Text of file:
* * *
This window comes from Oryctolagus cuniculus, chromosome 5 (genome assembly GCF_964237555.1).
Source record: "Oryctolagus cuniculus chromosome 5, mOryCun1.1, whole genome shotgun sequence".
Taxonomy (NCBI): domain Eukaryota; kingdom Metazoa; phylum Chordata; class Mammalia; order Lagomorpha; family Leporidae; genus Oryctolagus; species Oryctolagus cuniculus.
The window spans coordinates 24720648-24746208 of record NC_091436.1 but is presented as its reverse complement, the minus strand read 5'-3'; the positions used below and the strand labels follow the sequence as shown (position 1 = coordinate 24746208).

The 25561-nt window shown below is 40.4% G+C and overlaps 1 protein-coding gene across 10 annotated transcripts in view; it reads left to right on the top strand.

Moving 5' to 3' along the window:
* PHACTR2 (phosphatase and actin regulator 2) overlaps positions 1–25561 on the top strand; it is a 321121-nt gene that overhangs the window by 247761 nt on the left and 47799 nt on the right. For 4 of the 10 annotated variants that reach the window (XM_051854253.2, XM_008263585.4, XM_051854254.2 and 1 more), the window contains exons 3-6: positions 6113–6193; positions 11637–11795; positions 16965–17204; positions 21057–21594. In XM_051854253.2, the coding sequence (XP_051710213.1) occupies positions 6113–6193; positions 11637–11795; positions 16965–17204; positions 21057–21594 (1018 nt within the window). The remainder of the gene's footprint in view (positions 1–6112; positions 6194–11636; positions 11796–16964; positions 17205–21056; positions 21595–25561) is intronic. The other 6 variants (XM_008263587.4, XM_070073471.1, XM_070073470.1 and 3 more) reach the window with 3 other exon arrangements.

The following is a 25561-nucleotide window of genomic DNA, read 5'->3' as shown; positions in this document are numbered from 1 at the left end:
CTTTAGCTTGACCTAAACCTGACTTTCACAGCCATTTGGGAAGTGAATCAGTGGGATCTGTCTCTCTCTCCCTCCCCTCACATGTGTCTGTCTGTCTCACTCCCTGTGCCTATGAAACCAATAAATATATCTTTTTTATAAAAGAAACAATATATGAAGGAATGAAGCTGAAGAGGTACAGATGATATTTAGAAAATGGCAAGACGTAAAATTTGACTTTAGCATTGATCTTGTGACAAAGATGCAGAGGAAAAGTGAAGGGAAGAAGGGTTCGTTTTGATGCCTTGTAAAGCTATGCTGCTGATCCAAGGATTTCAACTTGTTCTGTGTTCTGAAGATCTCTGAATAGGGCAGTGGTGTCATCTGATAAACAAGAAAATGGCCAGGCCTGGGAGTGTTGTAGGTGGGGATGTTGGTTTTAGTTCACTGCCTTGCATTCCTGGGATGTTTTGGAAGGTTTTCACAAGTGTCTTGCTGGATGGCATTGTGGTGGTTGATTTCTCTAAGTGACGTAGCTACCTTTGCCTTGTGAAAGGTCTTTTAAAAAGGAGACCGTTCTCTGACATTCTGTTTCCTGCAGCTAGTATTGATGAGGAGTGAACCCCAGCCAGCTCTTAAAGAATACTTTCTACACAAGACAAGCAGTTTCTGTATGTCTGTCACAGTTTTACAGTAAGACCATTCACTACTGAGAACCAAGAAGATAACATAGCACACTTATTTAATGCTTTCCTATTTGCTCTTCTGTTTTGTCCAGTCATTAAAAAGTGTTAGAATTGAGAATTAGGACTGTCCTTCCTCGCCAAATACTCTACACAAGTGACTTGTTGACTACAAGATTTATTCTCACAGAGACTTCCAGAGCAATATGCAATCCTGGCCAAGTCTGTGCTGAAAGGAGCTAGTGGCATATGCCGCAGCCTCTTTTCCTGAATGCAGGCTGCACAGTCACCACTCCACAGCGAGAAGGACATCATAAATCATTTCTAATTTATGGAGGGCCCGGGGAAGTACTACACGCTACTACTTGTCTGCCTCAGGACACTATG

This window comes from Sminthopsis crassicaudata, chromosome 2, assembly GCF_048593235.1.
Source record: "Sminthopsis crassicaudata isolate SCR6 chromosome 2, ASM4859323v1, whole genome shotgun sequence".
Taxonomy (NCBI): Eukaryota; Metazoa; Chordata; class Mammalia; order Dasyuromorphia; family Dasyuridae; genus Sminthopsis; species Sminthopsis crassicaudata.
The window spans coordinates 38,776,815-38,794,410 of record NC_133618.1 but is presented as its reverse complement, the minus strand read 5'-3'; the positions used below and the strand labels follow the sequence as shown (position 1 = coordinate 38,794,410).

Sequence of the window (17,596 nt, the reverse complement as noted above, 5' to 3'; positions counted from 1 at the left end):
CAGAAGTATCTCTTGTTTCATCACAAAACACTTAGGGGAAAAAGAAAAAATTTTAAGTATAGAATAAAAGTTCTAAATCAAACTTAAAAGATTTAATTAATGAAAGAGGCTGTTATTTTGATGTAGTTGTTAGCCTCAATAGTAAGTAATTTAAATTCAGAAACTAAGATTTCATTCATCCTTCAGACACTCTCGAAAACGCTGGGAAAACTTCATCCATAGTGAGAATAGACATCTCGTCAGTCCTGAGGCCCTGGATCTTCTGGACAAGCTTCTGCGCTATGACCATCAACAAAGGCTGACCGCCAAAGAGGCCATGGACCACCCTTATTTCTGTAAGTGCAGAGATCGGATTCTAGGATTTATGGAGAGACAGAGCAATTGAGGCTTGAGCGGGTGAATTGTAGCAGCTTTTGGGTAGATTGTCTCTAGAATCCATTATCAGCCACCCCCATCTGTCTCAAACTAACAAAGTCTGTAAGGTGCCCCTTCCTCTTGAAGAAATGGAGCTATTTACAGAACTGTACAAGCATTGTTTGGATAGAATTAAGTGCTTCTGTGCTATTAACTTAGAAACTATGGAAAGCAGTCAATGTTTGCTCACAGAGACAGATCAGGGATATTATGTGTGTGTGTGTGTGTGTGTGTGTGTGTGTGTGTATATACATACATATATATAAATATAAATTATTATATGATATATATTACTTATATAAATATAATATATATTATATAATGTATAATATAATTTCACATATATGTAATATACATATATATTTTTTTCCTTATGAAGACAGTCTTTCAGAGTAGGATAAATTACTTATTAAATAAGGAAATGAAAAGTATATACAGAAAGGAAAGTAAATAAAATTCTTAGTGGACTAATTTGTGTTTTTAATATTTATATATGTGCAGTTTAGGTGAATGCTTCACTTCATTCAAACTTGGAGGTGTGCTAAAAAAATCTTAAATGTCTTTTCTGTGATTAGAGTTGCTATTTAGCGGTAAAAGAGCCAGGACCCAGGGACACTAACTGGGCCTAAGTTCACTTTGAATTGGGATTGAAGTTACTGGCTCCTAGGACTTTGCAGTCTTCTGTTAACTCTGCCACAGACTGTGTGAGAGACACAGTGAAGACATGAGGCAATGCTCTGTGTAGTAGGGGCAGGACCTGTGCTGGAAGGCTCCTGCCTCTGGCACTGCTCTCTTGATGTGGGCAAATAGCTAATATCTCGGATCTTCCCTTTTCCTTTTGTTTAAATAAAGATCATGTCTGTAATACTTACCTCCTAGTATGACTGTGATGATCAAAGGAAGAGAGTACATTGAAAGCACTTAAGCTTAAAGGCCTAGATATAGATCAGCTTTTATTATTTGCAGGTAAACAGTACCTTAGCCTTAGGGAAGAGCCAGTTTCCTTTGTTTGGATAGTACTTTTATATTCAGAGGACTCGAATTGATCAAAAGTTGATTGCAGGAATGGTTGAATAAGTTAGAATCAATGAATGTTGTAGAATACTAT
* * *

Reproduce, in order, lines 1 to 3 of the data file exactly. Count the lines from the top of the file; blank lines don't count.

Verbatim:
This window comes from Oryctolagus cuniculus, chromosome 5 (genome assembly GCF_964237555.1).
Source record: "Oryctolagus cuniculus chromosome 5, mOryCun1.1, whole genome shotgun sequence".
Taxonomy (NCBI): domain Eukaryota; kingdom Metazoa; phylum Chordata; class Mammalia; order Lagomorpha; family Leporidae; genus Oryctolagus; species Oryctolagus cuniculus.